@Wladimir Palant: good points. ABP is in some ways THE add-on, and it will be an ultimate test case for any changes in add-on standards. I’ll make sure the new manifest standard is capable of supporting all current add-ons. Part 2 will cover most of your concerns.

  12. jorge | 2010/05/17 at 5:40 PM | Permalink

    Everyone: thank you for your feedback. Please keep it coming!

    Just to reiterate a point I try to make in several places: this is a specification for the GSOC project, not a final spec for a new add-on packaging system. If I chose JSON and then it turned out that it is necessary to switch to XML to integrate this code into Firefox, it can be changed. I’ll do the coding if necessary. So don’t feel discouraged if I make a decision you don’t agree with. I’m only trying to make it easier for the student that will be working on it. The discussion is ongoing and there is plenty of time to adjust the final implementation before it is considered as a new part of the platform, with more input from the community.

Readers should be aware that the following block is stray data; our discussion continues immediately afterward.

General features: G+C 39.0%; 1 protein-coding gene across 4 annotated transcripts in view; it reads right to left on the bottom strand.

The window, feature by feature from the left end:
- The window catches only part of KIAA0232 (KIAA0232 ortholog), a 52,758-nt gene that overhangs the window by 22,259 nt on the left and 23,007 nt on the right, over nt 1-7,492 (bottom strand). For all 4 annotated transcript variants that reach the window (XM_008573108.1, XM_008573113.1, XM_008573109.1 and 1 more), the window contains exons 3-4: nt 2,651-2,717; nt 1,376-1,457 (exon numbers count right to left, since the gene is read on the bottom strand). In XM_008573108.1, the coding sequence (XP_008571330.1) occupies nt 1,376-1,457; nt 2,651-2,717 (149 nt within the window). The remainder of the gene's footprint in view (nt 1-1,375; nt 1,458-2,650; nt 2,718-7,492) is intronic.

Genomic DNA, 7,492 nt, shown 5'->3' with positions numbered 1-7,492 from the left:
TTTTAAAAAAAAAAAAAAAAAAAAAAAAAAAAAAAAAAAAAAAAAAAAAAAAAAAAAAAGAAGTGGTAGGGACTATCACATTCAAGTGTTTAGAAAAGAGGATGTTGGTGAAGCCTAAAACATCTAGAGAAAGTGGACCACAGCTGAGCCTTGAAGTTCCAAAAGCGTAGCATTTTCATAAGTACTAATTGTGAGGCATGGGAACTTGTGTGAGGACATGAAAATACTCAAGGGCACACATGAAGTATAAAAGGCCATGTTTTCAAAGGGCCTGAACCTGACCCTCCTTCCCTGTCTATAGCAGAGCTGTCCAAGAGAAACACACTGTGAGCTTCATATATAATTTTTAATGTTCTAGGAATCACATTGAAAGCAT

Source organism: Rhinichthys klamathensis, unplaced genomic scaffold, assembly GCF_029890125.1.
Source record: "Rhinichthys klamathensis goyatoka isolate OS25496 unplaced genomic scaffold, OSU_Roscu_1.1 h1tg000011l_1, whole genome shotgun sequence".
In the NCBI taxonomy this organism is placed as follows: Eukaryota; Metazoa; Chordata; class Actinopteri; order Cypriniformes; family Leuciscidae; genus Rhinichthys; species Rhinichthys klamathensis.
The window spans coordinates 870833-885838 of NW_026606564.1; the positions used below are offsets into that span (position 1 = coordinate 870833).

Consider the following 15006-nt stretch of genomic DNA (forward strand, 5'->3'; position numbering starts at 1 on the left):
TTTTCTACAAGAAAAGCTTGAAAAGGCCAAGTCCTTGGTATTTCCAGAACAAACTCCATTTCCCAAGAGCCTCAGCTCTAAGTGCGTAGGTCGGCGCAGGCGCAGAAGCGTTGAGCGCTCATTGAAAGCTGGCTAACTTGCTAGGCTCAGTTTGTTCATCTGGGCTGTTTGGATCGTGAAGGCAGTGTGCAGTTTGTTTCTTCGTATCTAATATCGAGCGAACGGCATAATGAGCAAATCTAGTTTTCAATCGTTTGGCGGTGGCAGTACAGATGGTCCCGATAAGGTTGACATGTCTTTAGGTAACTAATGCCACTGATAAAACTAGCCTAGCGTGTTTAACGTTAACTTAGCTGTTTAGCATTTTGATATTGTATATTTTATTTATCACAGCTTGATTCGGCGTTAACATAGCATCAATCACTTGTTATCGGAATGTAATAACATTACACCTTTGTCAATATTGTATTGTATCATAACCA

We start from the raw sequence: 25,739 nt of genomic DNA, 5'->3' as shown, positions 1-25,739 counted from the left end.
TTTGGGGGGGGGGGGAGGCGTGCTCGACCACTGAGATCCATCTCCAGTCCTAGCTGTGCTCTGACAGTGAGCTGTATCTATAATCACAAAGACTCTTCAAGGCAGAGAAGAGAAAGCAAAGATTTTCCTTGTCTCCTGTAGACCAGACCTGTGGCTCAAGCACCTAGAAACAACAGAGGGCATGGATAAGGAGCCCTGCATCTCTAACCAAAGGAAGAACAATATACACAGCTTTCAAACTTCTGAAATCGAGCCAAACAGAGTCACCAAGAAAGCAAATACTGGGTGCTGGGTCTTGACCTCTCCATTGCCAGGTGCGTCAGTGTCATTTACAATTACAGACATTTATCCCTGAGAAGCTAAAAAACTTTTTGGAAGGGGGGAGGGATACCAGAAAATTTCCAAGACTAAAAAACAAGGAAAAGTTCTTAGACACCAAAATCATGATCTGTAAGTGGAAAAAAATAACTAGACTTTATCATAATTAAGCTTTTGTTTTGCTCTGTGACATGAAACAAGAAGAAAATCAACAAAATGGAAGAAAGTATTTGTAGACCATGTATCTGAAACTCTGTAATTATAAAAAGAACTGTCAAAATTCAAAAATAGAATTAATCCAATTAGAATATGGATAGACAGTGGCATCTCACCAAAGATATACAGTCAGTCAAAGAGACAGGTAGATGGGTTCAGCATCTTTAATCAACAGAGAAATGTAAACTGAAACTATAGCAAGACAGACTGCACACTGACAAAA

Thanks again!

  13. sys | 2010/05/19 at 4:45 AM | Permalink

    You want to simplify for developers, but you choose a format without comments. I think comments is useful for developers in many ways. Xml sound better for me.

    I’m agree with Mossop, merging packaging manifest and chrome manifest is meaningless. Deployment artifacts and application behavior should be distinguished. In this case why not merging with pref.js ? If you want simplify, perhaps you could merging default prefs and chrome ?

  14. jorge | 2010/05/19 at 4:54 PM | Permalink

    @sys: I don’t think simplification is meaningless, it does go a long way in making things easier for developers. If you have a look at part 2, most chrome.manifest declarations are removed, making a separate chrome.manifest file almost completely unnecessary.